Seveneves: a very not-little book about the importance of the moon





Neal Stephenson doesn't do anything half-assed. Following his career from the beginning when he came screaming onto the scene with Snow Crash - a slick, funny smart younger sibling of Burning Chrome by William Gibson, he was immediately recognized as worth your attention. A gifted storyteller with a wild imagination, Stephenson stories are rich with the unexpected and clever. A lot's changed since Crash, and Stephenson has revealed himself as a little bit of a polymath-come-renaissance man. It shows in every one of his increasingly dense tomes that show off his big, sexy brain. His books, if lobbed form a window would (hopefully) instantly kill the unlucky pedestrian below. They also double as a bludgeon, or as fellow Okie Geek Joshua Unruh is fond pointing out: a doorstop.

I adored Snow Crash for what it was: fun, funny and fast. It was the last of Stephenson's books of a manageable size. Since then he's been wowing us with HUGE stories filled with intricate world-building and lush narratives that we inhabit for weeks, sometimes months as we experience the wonderful.

Stephenson isn't just asking for your attention. He's the real deal, baby - he wants a commitment and if you're willing, he will take you on a trip that you can't get out of your head. But only after you've got the lingo down (no, really - Anathem has an actual glossary) and you can describe, from stem to stern the world in which all the action happens. Along the way you'll meet fascinating characters — in The Baroque Cycle, follow the adventures of the plucky (and not particularly lucky) Jack Shaftoe, a syphilitic (of course) former navy man-turned-pirate as "The Imp of the Perverse" leads him on improbable adventures. While telling his and several other people's stories, Stephenson manages to inform readers of the history (part of) world, especially the provenance of the modern financial system, primarily dealing with coinage. Yeah, it's that kind of story. Stephenson's works, when broken down by plot description, sound like PhD dissertation topics. Isaac Newton makes regular appearances.

It's wonderful. It's daunting. For someone who's thrilled at the prospect of spending no less than two months on a trilogy, it's so firmly up my alley.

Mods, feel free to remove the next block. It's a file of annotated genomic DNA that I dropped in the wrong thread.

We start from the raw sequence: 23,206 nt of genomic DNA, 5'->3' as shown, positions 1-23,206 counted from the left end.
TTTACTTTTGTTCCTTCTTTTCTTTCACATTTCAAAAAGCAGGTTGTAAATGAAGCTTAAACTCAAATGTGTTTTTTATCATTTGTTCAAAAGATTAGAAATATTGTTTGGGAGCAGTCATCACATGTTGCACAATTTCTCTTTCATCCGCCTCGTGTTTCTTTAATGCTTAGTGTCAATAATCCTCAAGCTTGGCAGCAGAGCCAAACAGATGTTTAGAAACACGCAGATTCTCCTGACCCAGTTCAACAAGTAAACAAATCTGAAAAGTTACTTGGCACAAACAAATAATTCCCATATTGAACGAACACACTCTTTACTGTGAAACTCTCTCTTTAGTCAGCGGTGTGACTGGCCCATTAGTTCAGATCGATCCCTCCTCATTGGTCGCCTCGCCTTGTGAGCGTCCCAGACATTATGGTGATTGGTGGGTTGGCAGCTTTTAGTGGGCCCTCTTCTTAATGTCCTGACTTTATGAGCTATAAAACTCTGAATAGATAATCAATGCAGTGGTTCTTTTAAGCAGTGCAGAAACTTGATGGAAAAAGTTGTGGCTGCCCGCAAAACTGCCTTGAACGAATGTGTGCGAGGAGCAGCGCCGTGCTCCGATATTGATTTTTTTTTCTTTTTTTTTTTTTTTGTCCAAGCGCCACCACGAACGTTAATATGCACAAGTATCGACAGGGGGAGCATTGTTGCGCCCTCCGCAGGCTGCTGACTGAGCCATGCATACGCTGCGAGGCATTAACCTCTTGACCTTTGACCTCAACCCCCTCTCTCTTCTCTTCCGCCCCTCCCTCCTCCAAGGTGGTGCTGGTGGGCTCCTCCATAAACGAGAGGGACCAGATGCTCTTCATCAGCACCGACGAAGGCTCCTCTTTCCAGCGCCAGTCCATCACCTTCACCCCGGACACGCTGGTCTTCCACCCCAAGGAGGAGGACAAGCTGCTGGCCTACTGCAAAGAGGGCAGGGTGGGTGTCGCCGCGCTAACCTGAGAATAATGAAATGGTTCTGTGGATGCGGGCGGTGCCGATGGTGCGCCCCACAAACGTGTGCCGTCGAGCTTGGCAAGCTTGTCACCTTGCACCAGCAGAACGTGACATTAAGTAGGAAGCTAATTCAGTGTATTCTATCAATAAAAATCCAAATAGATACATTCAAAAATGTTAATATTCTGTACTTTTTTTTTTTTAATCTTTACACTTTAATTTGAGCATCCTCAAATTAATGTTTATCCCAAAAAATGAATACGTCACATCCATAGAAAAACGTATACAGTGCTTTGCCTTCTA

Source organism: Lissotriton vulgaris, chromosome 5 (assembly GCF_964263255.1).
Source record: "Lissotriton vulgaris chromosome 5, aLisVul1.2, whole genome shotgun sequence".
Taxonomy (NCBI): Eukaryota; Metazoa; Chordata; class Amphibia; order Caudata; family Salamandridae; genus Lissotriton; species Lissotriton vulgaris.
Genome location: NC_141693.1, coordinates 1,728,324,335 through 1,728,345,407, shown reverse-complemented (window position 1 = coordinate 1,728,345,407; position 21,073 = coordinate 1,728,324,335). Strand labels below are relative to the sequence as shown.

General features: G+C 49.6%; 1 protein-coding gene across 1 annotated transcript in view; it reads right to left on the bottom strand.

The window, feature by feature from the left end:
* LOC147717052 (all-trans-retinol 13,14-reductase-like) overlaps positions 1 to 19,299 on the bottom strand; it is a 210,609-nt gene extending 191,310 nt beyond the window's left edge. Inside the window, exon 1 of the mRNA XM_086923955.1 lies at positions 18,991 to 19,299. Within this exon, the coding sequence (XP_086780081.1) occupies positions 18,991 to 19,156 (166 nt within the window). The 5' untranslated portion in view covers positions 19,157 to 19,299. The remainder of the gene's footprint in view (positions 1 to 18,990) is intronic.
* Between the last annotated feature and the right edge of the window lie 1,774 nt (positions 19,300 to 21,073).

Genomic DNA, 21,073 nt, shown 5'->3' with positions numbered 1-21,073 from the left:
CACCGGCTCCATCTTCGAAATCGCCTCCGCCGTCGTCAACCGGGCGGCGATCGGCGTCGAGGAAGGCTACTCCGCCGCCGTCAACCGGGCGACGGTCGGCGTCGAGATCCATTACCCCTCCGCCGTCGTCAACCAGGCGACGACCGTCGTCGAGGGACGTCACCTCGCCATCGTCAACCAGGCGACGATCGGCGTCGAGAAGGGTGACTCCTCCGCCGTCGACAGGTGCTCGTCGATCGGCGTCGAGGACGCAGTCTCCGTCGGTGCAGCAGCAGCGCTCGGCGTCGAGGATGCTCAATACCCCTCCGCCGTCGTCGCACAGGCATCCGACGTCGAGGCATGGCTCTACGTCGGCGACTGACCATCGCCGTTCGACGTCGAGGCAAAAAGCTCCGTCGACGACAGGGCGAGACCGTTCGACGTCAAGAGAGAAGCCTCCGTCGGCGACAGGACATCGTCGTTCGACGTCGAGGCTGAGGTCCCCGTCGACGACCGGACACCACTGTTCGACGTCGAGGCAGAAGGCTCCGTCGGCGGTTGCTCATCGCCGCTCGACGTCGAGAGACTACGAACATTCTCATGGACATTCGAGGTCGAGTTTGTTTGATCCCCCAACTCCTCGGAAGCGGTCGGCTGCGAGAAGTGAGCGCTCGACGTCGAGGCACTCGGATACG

"The challenge of writing a novel in which some of the most important entities are rocks is that some of the most important entities are rocks." - Charles Yu, Sunday Book Review - New York Times, 27 May 2015


Seveneves is a treatise on the future of the human race via our scientific achievements in the middle of the 21st Century. It was my favorite book of 2015, and as my fellow hosts and sweet husband can attest, I couldn't shut up about it for months. It took me a good month to read, which is unheard of. I'm always snatching a few more minutes to continue the story, and I read really, really fast. This one took me what felt like forever, with more joy every minute.

It begins with an unemotional account of the day we lost the moon. In the telling of this event, the author treats us, in hindsight to a dispassionate-yet-intricate description of what happened and it's effect on the characters — of which there will be very few in a short time. A few days later, the world's leading scientific minds arrive at the ramifications of the loss of the moon, and the importance of that beautiful orb hanging in our sky.

If you are not comfortable with loving and detailed descriptions of celestial bodies, (and, okay - I really don't understand, but,) I can firmly say that this is not the book for you. Part of the joy of this book is the loving descriptions of that beautiful rock that keeps the tides in working order, and how much we would miss her were she gone. Succinctly — that's the story of Seveneves — and that's not the story at all. The opening action seems almost random until you are firmly in the story. Not a word or a moment is wasted. Nothing is unnecessary. The editing must have been brutal. What remains is jaw-dropping.

It's that kind of story.

What follows is an impossibly good narrative about space, science, human technology and advancement told in detail that would, in less capable hands, make the most ardent science wonk squirm. And yet, when told in Stephenson's passionately curious and ridiculously informed voice: the novel is part tech manual, part compassionate meditation on the best and absolute worst that humanity has to offer.

The result is simply staggering. It's all the things the author has to say about science in all its geeky detail — it's beautiful, it's hopeful and it's the author (and his characters) at their nerdy, curious and absolute best.

originally published on OkieGeek Blog, 27 Apr. 2016
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